It’s worth mentioning at this point that some progressives really have tried to ban, tax or regulate sugary drinks. I actually support such a tax (not a ban) because internalizing negative externalities in the form of public healthcare costs is just good economic sense. But how can you be in favor of regulating taste-superstimuli, yet insist that porn (which is also addictive) is perfectly fine? It makes no consistent sense.

The same is true for highly addictive video games. If I play Hearthstone, I frequently end up feeling miserable, to the point where I wonder what possessed me to dig it out of the trashbin after I deleted it the last time. The economic notion of revealed preference just doesn’t seem to work here. And I can’t help but notice that conservatives don’t seem to struggle with Akrasia nearly as much as liberals do. They are also consistently happier, even when they have lives that objectively suck. And this is just from memory, but all of the politically effective progressives seem to have been raised by social conservatives. Could it be that a philosophy of applied hedonism makes people not want to subject themselves to the painful banality, theater and bureaucracy of modern politics? If so, it’s a good thing that programming as a field is relatively interesting and rewarding, or we’d all be fucked.

In summary, it’s true that the arguments from social conservatives tend to be pretty sucky, but there are underlying reasons for their taboos which are genuinely important and correct. Namely that too much fun can be self-destructive, that stoicism really does tend to make you happier in the long run, and that society cannot function if people’s expectations for life are too high. 

In other words, porn itself is not uniquely evil, but drowning oneself in fantasies and escapism is. Like I said earlier, I don’t actually think that banning porn or putting social conservatives in charge of everything is a good idea. But it might not be such a bad thing to let them give us some advice now and then on how to raise our kids.


43 comments, sorted by Highlighting new comments since Today at 11:56 PM
New Comment

Sidestepping the politics here: I've personally found that avoiding (super)stimuli for a week or so, either by not using any electronic devices or by going on a meditation retreat, tends to be extremely effective in increasing my ability to regulate my emotions. Semi-permanently.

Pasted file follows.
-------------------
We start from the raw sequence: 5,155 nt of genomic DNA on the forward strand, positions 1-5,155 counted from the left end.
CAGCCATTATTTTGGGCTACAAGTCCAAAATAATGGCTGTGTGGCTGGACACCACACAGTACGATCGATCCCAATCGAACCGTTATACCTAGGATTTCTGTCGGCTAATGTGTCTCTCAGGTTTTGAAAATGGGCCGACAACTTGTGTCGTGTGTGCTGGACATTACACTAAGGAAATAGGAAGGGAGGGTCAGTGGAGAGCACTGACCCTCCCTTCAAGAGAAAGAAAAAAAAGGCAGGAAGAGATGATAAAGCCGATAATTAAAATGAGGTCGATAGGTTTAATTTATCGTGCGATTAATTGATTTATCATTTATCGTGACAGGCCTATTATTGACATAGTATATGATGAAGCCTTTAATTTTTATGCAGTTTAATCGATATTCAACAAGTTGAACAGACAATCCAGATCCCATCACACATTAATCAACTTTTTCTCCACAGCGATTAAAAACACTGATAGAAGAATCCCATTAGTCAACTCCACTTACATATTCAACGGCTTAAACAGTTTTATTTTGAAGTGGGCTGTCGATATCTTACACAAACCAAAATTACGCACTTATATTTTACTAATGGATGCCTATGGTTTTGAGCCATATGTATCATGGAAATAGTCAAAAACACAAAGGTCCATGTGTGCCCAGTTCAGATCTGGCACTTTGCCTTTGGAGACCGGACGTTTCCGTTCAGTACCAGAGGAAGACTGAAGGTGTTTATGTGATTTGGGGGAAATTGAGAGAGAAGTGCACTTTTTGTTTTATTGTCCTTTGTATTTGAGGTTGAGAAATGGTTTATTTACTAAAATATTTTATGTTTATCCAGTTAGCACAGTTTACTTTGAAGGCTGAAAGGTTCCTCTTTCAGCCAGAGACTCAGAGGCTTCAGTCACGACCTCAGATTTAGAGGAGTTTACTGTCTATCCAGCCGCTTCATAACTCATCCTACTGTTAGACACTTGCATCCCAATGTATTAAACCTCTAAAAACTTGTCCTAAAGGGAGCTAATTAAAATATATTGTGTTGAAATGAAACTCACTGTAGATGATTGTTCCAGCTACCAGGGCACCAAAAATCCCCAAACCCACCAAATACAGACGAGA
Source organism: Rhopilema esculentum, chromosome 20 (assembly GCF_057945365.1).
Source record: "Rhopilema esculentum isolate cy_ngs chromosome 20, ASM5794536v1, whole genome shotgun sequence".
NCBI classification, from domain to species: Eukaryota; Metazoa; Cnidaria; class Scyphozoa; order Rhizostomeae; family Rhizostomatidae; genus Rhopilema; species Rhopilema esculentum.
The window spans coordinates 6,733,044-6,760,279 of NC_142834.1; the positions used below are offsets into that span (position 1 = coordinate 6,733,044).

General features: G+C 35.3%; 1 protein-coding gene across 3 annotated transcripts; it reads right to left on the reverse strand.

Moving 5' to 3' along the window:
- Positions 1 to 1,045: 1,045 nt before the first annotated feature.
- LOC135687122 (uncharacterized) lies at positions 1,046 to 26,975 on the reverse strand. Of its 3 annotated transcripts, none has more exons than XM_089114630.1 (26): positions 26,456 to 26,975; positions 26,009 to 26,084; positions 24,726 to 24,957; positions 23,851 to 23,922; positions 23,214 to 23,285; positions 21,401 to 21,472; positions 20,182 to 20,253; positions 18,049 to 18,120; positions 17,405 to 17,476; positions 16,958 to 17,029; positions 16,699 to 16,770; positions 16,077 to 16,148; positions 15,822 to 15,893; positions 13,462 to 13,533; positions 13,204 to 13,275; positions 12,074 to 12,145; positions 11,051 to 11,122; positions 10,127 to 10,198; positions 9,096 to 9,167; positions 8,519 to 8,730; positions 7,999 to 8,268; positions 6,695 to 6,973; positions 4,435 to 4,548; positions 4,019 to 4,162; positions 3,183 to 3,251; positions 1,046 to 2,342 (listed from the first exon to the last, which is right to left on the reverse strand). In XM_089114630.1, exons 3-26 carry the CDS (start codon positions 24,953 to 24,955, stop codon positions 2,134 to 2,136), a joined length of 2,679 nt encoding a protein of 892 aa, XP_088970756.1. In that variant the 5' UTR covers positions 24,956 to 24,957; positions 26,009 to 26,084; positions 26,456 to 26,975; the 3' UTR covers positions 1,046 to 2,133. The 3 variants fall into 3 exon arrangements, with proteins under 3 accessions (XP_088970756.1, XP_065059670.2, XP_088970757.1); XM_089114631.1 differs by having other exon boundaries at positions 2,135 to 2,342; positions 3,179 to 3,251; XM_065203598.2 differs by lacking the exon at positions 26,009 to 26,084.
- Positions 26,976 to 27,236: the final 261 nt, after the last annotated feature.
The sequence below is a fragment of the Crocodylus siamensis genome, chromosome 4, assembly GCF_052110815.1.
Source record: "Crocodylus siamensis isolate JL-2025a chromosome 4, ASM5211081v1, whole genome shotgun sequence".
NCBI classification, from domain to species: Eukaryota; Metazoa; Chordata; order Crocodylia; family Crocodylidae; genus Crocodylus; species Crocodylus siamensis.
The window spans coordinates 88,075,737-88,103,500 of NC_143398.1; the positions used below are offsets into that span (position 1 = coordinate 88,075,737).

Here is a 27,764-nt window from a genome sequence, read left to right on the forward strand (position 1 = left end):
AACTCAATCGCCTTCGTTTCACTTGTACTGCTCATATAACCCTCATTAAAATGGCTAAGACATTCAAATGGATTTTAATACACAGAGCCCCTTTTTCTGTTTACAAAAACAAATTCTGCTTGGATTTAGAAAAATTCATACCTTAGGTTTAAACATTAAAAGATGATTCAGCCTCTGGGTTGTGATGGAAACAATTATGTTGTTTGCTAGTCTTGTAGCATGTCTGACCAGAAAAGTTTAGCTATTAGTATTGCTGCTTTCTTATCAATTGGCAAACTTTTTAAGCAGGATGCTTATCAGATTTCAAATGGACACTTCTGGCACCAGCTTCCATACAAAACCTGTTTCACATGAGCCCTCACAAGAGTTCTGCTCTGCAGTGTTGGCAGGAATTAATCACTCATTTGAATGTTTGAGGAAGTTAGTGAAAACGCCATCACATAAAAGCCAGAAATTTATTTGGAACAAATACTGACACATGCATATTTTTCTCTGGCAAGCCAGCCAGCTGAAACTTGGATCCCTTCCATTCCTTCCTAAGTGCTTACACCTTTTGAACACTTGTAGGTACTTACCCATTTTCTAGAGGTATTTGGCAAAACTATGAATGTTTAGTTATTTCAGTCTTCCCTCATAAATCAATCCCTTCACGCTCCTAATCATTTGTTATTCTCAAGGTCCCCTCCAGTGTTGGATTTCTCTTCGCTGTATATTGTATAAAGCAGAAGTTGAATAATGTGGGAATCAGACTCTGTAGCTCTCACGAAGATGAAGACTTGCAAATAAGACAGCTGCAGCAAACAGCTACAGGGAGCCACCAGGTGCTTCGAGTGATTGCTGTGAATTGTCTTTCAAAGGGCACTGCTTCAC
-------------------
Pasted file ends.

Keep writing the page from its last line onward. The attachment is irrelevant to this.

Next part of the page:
I have no substitute for it, it's my panacea against cognitive dissonance and mental issues of any form. This makes me wonder: why aren't we focusing more on this from an applied rationality point of view? 

I am unconvinced by this:

[trans people's] suicide rates are still some factor ~18 higher than the rest of society, and you cannot possibly expect me to believe that this has nothing to do with them being constantly told by trans activists that the world hates them and that there is nothing they can do about it

... "Unconvinced" is too weak a word. There are so many things about the argument I think you're making that seem badly wrong to me.

1. Haven't trans people's suicide rates been tremendously high since before there even were any trans activists to speak of?

2. The survey report you link to includes the following figures: (1) about half of all respondents in their survey who had experienced >= 4 instances of discrimination and violence in the last year attempted suicide in that year; (2) among all respondents in their survey, 7.3% attempted suicide in the last year. To me, that looks as if suicide rates among trans people are much more to do with actually being treated badly than with fearing they will be treated badly. (If so, I am cautiously optimistic that those terrible trans activists trying so hard to raise awareness of transness and reduce the extent to which trans people are regarded as strange and sinister are in fact making it less likely that any given trans person attempts suicide.)

There are a whole lot of other findings in that survey with the same sort of shape: it seems like every sort of mistreatment-by-others trans people might experience is associated with a substantial increase in suicide attempts.

(Of course, for obvious reasons the survey won't find people who successfully committed suicide, which makes interpreting these figures trickier, but I think they still mean what they appear to: much of what makes trans people commit suicide more than not-trans people is that other people treat them in ways they find distressing.)